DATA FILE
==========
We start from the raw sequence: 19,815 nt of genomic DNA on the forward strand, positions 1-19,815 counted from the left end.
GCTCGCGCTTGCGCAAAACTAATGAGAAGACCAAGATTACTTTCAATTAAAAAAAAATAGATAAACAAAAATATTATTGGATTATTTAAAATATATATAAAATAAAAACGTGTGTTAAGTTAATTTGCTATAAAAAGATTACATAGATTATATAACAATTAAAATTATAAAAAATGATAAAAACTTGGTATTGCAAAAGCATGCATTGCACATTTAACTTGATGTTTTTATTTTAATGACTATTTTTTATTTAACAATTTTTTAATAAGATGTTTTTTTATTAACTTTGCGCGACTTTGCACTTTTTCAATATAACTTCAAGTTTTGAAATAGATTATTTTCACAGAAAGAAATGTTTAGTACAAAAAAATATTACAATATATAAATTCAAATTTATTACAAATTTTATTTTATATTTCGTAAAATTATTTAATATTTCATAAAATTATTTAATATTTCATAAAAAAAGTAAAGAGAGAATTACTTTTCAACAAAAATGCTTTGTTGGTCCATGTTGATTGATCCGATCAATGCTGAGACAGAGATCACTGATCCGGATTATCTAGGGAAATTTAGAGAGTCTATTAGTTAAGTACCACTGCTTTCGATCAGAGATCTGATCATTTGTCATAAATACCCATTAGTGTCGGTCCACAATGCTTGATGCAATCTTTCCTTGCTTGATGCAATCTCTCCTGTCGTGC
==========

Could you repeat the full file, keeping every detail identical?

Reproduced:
We start from the raw sequence: 19,815 nt of genomic DNA on the forward strand, positions 1-19,815 counted from the left end.
GCTCGCGCTTGCGCAAAACTAATGAGAAGACCAAGATTACTTTCAATTAAAAAAAAATAGATAAACAAAAATATTATTGGATTATTTAAAATATATATAAAATAAAAACGTGTGTTAAGTTAATTTGCTATAAAAAGATTACATAGATTATATAACAATTAAAATTATAAAAAATGATAAAAACTTGGTATTGCAAAAGCATGCATTGCACATTTAACTTGATGTTTTTATTTTAATGACTATTTTTTATTTAACAATTTTTTAATAAGATGTTTTTTTATTAACTTTGCGCGACTTTGCACTTTTTCAATATAACTTCAAGTTTTGAAATAGATTATTTTCACAGAAAGAAATGTTTAGTACAAAAAAATATTACAATATATAAATTCAAATTTATTACAAATTTTATTTTATATTTCGTAAAATTATTTAATATTTCATAAAATTATTTAATATTTCATAAAAAAAGTAAAGAGAGAATTACTTTTCAACAAAAATGCTTTGTTGGTCCATGTTGATTGATCCGATCAATGCTGAGACAGAGATCACTGATCCGGATTATCTAGGGAAATTTAGAGAGTCTATTAGTTAAGTACCACTGCTTTCGATCAGAGATCTGATCATTTGTCATAAATACCCATTAGTGTCGGTCCACAATGCTTGATGCAATCTTTCCTTGCTTGATGCAATCTCTCCTGTCGTGC